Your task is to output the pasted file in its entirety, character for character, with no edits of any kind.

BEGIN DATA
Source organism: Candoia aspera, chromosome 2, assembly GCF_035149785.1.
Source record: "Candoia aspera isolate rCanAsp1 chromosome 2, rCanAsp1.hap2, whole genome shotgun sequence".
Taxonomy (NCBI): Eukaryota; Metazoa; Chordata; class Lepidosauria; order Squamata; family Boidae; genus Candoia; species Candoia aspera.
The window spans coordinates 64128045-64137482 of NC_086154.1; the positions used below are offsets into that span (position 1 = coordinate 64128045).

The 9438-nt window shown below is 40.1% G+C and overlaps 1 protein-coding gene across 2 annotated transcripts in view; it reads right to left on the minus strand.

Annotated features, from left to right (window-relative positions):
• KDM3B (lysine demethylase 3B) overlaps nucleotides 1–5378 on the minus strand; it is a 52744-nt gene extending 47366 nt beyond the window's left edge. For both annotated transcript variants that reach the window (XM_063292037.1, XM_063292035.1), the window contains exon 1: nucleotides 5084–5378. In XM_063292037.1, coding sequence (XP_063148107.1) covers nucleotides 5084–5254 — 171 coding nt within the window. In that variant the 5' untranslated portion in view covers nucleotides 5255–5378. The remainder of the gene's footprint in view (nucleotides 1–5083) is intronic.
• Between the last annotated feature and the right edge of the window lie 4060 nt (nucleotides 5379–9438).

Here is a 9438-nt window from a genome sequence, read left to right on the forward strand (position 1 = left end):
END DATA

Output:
Source organism: Candoia aspera, chromosome 2, assembly GCF_035149785.1.
Source record: "Candoia aspera isolate rCanAsp1 chromosome 2, rCanAsp1.hap2, whole genome shotgun sequence".
Taxonomy (NCBI): Eukaryota; Metazoa; Chordata; class Lepidosauria; order Squamata; family Boidae; genus Candoia; species Candoia aspera.
The window spans coordinates 64128045-64137482 of NC_086154.1; the positions used below are offsets into that span (position 1 = coordinate 64128045).

The 9438-nt window shown below is 40.1% G+C and overlaps 1 protein-coding gene across 2 annotated transcripts in view; it reads right to left on the minus strand.

Annotated features, from left to right (window-relative positions):
• KDM3B (lysine demethylase 3B) overlaps nucleotides 1–5378 on the minus strand; it is a 52744-nt gene extending 47366 nt beyond the window's left edge. For both annotated transcript variants that reach the window (XM_063292037.1, XM_063292035.1), the window contains exon 1: nucleotides 5084–5378. In XM_063292037.1, coding sequence (XP_063148107.1) covers nucleotides 5084–5254 — 171 coding nt within the window. In that variant the 5' untranslated portion in view covers nucleotides 5255–5378. The remainder of the gene's footprint in view (nucleotides 1–5083) is intronic.
• Between the last annotated feature and the right edge of the window lie 4060 nt (nucleotides 5379–9438).

Here is a 9438-nt window from a genome sequence, read left to right on the forward strand (position 1 = left end):